Comparative genomics uses genomic data to study the evolution of a species and determine
Researchers from the Institute of GenomicsThe University of California at Santa Cruz has developed a new alignment method that allows new large-scale research. Including making the largest genome alignment for more than 600 vertebrate genomes.
Thanks to the new method, it is possible to better and more accurately understand how different species are related to each other at the genetic level.
We literally line up DNA sequences to see the corresponding positions in each genome. By its individual elements, you can see in detail what has changed and what has remained the same.
Benedict Paten, Associate Professor of Biomolecular Engineering at the University of California, Santa Cruz and author of two new articles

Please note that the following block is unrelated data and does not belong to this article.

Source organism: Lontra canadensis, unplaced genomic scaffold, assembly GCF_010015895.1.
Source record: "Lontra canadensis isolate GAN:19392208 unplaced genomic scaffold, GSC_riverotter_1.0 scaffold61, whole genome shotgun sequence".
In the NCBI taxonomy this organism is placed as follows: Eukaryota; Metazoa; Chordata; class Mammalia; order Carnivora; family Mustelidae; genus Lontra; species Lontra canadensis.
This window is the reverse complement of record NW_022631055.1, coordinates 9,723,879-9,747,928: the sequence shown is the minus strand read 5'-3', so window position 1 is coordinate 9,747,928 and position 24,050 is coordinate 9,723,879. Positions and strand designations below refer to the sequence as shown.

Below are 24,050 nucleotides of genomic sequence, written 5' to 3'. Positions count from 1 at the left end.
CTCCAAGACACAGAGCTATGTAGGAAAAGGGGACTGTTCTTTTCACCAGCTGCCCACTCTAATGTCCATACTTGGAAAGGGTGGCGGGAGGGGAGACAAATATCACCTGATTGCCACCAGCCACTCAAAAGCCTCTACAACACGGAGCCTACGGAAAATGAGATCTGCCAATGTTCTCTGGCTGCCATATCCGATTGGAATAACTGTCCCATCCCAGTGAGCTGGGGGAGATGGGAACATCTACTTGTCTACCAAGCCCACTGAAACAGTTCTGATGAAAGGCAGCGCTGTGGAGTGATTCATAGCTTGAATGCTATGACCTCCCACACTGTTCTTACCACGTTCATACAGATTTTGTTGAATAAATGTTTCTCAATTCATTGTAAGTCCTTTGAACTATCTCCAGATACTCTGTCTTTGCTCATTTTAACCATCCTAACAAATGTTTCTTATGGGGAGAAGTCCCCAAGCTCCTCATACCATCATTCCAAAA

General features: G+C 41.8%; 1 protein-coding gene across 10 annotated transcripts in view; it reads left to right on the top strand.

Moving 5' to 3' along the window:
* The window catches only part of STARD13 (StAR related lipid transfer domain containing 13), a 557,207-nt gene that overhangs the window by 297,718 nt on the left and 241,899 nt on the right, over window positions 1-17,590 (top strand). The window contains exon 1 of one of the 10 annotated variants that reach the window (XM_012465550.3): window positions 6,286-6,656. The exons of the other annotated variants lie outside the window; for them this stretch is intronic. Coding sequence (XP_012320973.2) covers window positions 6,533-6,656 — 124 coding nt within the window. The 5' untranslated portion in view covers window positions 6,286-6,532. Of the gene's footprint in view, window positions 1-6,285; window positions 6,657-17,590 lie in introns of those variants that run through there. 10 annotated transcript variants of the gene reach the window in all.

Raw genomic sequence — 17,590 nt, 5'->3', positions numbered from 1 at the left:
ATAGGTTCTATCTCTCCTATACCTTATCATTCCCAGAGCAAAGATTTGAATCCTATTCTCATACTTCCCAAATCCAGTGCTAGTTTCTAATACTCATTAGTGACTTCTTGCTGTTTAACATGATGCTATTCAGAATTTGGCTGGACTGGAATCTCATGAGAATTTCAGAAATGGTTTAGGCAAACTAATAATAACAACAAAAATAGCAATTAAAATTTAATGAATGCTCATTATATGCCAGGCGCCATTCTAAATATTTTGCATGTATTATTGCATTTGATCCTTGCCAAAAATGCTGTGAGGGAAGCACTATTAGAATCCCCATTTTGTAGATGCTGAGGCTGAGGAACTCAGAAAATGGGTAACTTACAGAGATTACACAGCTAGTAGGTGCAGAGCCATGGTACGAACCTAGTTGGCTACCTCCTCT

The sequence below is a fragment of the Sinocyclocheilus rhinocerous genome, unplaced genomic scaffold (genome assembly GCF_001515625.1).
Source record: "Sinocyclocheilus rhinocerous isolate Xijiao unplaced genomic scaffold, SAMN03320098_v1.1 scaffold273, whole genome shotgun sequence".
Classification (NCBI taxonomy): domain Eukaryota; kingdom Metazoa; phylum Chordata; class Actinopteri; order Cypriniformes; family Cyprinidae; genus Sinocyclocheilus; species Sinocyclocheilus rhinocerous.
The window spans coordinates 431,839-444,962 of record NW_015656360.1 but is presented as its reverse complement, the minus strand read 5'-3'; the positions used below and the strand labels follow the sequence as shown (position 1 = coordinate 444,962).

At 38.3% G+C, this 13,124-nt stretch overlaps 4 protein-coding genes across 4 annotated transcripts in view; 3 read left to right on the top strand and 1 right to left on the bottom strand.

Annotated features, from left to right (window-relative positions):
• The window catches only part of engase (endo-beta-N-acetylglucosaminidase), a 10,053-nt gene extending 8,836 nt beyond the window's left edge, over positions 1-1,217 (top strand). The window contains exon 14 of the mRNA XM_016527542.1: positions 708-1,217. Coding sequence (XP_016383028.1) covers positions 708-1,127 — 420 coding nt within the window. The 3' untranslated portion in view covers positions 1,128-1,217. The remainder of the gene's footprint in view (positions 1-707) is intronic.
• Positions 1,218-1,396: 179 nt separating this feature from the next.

DNA sequences have been conserved over millions of years of evolution, allowing scientists to pinpoint the elements of the genome that control important functions in a wide range of species.
Now scientists have to process colossal amounts of information that they will receive based on the various sequences of vertebrate genomes.
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